New Delhi, March 19, 2021: North Ogden City Council (Utah) will start its meeting on March 23 with Hindu prayers, containing hymns from world’s oldest extant scripture.
Distinguished Hindu statesman Rajan Zed will deliver the invocation from ancient Sanskrit scriptures remotely before North Ogden City Council. After Sanskrit delivery, he then will read the English interpretation of the prayers. Sanskrit is considered a sacred language in Hinduism and root language of Indo-European languages.
Zed, who is the President of Universal Society of Hinduism, will recite from Rig-Veda, the oldest scripture of the world still in common use; besides lines from Upanishads and Bhagavad-Gita (Song of the Lord), both ancient Hindu scriptures. He plans to start and end the prayer with “Om”, the mystical syllable containing the universe, which in Hinduism is used to introduce and conclude religious work.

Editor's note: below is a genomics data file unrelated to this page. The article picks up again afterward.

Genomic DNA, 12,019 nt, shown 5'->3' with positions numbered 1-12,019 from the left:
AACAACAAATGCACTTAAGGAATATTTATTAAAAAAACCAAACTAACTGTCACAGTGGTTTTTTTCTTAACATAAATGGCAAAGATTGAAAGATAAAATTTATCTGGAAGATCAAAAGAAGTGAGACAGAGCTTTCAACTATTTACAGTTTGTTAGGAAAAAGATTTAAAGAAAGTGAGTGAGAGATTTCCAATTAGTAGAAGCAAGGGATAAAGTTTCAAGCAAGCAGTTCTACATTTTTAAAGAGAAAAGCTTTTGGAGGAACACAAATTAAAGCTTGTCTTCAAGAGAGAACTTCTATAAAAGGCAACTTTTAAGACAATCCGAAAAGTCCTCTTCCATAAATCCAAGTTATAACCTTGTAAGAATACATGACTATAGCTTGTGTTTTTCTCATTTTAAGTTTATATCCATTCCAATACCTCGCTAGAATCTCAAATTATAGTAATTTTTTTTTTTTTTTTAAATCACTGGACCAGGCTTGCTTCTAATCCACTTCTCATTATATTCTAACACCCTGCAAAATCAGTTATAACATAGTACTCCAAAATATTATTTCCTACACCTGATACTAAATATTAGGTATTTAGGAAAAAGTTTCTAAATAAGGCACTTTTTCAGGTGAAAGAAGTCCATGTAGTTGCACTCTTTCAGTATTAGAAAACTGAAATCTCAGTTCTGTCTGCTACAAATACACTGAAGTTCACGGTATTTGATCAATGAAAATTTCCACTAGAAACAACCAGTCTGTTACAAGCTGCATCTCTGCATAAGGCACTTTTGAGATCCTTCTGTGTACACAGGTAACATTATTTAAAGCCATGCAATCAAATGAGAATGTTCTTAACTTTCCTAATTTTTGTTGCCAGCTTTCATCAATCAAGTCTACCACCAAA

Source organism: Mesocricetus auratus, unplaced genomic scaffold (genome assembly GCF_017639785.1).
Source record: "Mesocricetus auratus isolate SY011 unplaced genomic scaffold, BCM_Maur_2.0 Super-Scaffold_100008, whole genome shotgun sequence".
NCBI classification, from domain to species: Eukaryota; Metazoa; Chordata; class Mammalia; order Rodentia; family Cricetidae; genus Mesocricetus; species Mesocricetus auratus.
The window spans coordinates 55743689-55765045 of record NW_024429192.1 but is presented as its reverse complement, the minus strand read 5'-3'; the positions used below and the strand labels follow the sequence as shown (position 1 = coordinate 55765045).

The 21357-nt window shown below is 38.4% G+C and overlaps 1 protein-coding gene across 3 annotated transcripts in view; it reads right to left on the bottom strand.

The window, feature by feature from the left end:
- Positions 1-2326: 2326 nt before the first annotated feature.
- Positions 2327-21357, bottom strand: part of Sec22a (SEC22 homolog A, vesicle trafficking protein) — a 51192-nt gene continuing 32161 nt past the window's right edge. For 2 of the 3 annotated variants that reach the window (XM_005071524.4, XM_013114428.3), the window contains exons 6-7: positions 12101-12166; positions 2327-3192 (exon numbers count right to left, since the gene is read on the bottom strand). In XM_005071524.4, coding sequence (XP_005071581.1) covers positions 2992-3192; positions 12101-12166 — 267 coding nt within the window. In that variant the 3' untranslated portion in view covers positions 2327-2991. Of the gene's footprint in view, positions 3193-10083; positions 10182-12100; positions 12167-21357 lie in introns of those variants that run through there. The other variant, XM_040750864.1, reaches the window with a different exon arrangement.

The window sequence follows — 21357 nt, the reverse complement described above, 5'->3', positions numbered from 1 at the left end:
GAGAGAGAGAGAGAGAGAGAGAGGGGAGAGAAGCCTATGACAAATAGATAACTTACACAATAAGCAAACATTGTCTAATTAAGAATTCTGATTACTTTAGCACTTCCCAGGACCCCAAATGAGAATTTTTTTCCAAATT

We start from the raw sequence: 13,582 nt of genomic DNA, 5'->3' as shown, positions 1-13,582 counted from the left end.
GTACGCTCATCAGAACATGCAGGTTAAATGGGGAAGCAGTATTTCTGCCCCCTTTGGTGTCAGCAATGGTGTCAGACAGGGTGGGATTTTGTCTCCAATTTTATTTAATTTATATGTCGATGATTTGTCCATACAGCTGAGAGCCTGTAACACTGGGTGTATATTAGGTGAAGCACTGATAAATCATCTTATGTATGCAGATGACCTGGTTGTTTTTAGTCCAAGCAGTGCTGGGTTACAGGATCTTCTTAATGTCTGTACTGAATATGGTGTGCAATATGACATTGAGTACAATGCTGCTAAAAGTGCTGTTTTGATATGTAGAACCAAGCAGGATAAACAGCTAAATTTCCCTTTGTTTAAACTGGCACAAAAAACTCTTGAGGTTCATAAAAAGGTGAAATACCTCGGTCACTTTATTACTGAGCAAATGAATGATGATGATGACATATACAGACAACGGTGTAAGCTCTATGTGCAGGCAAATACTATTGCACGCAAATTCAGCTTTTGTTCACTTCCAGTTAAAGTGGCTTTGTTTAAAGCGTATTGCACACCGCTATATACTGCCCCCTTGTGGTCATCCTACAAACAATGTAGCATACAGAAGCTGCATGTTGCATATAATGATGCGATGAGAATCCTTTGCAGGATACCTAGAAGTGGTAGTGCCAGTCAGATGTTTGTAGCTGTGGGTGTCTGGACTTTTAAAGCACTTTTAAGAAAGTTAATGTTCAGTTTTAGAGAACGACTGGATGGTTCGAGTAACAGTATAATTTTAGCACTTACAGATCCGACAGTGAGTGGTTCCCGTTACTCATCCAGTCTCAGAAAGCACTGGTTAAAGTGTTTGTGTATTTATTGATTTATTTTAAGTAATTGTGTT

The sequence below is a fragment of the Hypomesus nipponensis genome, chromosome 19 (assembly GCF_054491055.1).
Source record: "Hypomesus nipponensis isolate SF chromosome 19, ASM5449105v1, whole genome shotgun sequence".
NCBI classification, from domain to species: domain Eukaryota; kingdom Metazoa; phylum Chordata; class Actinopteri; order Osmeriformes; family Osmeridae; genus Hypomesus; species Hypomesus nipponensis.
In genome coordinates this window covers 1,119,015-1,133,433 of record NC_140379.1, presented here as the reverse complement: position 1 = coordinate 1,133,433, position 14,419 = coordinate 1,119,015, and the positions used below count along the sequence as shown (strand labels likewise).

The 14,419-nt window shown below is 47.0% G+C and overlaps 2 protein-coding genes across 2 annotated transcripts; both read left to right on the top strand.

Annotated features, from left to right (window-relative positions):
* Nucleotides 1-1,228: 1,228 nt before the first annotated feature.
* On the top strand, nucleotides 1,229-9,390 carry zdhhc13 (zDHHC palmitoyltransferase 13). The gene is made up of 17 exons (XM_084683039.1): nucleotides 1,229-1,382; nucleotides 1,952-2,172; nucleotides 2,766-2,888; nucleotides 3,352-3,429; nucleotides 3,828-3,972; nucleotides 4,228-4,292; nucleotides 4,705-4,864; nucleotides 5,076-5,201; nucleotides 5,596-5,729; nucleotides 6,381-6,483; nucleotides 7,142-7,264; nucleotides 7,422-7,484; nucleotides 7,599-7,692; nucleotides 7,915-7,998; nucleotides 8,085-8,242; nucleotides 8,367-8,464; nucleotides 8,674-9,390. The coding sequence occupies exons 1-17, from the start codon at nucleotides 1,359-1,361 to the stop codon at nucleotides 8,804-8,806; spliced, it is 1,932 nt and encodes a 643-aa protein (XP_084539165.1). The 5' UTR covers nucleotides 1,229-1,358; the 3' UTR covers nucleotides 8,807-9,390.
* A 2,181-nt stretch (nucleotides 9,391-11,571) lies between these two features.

Reciting from Brahadaranyakopanishad, Rajan Zed plans to say “Asato ma sad gamaya, Tamaso ma jyotir gamaya, Mrtyor mamrtam gamaya”; which he will then interpret as “Lead us from the unreal to the real, Lead us from darkness to light, and Lead us from death to immortality.” Reciting from Bhagavad-Gita, he proposes to urge councilmembers and others present to keep the welfare of others always in mind.
Zed, a global Hindu and interfaith leader, has been bestowed with World Interfaith Leader Award. Zed is Senior Fellow and Religious Advisor to Foundation for Religious Diplomacy, on the Advisory Board of The Interfaith Peace Project, etc. He has been panelist for “On Faith”, a prestigious interactive conversation on religion produced by The Washington Post; and produces a weekly multi-faith panel “Faith Forum” in a Gannett publication for over ten years.
Hinduism, oldest and third largest religion of the world, has about 1.2 billion adherents and moksh (liberation) is its ultimate goal. There are about three million Hindus in USA.
S. Neal Berube and Jon Call are Mayor and City Manager respectively of the City of North Ogden, situated at the base of Ben Lomond Peak and settled in 1851.